The name itself makes the Greek Syndicate seem like a gang of cheaters or even some type of mafia. In reality, this is perhaps the greatest collection of baccarat players in history.

The Greek Syndicate Featured five members, including Francois Andre, Zaret Couyoumdjian, Eli Eliopulo, Anthanase Vagliano, and Nicolas Zographos.

Their story began when Eliopulo and Zographos left Greece for Paris in order to take advantage of their gambling skills. They began playing at Parisian casinos, where they met Couyoumdjian, an already established professional gambler.

This trio would later meet Vagliano, who had made a fortune through shipping and used this money to bankroll the team. The syndicate was completed when they added Andre, who made for the team’s fifth and final member.

They traveled to casinos in Paris, Cannes, in Monte Carlo throughout the 1920s and 1930s. The Greek Syndicate made most of their money through high stakes baccarat games.

The key to their success:

Was Zographos, who had incredible mathematical and memorization skills. He could memorize every single hand that had been dealt from a shoe, which allowed him to correctly guess what cards would come out towards the end.

Zographos alerted the team when the odds were either favoring the banker or player. The syndicate used this knowledge to bet accordingly and gain a sizable advantage over casinos.

The Greek syndicate continued to make large profits up until the start of World War II, when many countries banned gambling in order to concentrate on their war efforts.

4 – Phil Ivey

Phil Ivey’s gambling legend began in poker, where he quickly established himself as one of the world’s best players. To date, Ivey has earned 10 WSOP gold bracelets and $26.2 million in live tournaments.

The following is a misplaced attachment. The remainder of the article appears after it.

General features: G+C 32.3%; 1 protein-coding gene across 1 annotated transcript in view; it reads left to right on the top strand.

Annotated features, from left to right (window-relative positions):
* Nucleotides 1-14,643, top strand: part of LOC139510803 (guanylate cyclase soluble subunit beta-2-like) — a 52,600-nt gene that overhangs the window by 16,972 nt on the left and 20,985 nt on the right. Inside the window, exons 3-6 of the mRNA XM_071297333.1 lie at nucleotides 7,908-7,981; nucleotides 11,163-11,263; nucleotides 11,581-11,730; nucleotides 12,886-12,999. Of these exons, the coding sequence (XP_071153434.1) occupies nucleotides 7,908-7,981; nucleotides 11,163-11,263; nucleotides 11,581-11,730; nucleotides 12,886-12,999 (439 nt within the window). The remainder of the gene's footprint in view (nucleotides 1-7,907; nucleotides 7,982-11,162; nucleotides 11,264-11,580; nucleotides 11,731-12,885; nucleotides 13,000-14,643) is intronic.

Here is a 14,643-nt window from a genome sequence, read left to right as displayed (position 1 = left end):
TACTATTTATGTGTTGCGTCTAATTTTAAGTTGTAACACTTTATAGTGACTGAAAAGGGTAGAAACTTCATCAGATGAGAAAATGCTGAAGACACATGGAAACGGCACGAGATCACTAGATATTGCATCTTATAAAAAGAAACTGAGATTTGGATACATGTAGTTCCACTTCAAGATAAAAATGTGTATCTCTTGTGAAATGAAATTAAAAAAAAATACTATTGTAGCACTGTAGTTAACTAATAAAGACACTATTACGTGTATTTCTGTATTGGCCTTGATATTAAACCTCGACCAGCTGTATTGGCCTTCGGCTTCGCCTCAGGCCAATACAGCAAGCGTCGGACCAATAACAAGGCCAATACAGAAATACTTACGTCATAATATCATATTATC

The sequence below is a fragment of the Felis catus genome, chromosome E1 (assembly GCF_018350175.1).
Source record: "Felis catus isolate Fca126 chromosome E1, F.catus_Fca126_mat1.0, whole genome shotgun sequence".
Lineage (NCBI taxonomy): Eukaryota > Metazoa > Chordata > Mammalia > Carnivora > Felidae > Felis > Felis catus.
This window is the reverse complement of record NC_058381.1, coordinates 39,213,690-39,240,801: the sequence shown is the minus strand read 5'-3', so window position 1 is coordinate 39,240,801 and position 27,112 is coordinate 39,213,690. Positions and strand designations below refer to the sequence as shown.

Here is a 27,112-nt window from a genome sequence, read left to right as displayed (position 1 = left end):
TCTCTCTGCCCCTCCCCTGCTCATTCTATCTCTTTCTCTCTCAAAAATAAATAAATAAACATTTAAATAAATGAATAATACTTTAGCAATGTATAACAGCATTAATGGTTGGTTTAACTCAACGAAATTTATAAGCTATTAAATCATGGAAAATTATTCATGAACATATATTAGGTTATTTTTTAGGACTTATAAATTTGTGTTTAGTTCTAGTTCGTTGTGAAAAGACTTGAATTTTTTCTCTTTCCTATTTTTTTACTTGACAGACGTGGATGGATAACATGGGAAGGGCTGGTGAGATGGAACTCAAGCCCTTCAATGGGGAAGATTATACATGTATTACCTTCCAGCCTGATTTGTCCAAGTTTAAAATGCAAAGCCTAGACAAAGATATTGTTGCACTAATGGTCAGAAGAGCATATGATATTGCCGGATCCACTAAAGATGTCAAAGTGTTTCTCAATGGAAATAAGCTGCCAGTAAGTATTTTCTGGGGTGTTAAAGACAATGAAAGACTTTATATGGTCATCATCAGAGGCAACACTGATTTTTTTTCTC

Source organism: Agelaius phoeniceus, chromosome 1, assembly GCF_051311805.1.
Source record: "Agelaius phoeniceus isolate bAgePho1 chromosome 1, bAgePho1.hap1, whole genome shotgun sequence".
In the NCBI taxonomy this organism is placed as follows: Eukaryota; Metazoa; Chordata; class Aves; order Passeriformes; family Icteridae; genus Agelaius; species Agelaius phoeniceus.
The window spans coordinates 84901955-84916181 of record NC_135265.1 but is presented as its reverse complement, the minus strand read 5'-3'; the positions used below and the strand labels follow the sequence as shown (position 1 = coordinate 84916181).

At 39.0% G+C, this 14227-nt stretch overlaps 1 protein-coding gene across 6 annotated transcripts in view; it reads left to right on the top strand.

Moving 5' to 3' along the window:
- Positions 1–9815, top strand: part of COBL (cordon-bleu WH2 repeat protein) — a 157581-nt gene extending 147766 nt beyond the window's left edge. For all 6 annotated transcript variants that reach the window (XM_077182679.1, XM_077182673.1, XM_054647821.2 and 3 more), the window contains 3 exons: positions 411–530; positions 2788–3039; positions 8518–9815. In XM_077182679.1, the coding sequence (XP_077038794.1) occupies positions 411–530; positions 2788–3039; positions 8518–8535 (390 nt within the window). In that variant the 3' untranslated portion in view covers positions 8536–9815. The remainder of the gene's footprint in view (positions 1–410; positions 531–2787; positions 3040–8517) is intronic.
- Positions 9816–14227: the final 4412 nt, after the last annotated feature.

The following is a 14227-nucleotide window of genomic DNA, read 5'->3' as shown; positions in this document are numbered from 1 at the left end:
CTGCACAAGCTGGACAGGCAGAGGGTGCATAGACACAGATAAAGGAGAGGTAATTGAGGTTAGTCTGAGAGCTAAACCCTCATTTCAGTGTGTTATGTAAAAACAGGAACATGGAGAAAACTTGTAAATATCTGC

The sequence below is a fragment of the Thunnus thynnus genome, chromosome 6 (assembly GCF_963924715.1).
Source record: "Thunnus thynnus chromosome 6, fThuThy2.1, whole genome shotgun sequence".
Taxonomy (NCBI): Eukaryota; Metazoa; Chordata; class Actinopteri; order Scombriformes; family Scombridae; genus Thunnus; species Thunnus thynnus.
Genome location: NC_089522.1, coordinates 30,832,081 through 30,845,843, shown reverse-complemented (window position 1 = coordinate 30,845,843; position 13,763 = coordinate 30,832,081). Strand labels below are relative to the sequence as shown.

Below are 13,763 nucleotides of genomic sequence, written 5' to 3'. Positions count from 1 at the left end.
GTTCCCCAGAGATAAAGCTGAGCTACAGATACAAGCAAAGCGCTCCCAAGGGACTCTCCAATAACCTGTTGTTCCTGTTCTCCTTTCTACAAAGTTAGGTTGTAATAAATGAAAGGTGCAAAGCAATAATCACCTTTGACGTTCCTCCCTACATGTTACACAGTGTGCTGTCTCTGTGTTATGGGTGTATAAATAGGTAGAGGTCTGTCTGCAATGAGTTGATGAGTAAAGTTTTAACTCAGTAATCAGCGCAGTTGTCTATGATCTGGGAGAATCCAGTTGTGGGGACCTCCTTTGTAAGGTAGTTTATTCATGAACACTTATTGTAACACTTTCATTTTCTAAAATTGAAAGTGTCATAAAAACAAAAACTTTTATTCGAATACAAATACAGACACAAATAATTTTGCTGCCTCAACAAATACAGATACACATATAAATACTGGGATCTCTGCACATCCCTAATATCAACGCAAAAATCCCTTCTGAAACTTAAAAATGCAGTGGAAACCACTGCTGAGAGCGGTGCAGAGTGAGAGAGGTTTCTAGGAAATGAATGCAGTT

Throughout most of the 2000s, he was also widely regarded as the world’s best all-around poker player. Case in point, he won over $20 million in online cash game profits from 2007-2011.

But Ivey isn’t just a poker player. He’s also skilled in many other forms of gambling, including baccarat.

He, along with an accomplice named “Kelly” Sun, put these skills on display in high stakes punto banco games in Atlantic City and London. The duo used an advantage gambling technique known as edge sorting to make a combined $20.6 million from the Borgata (Atlantic City) and Crockfords (London) casinos.

Edge sorting begins with finding flawed decks that have non-symmetrical patterns. Some card manufacturers make mistakes when creating decks, which leads to these flawed card backs.

For example:

Gemaco made a purple deck that cut off the diamond patterns on certain card values. If one spots these irregularities, they can determine which card values are coming before they’re revealed.

Sun is an expert at finding these imperfections. She teamed up with Ivey to exploit casinos with her edge sorting abilities.

The one catch to Ivey’s and Sun’s strategy is that it’s very difficult to spot flawed card backs from a distance. Therefore, they made special requests to make the process easier.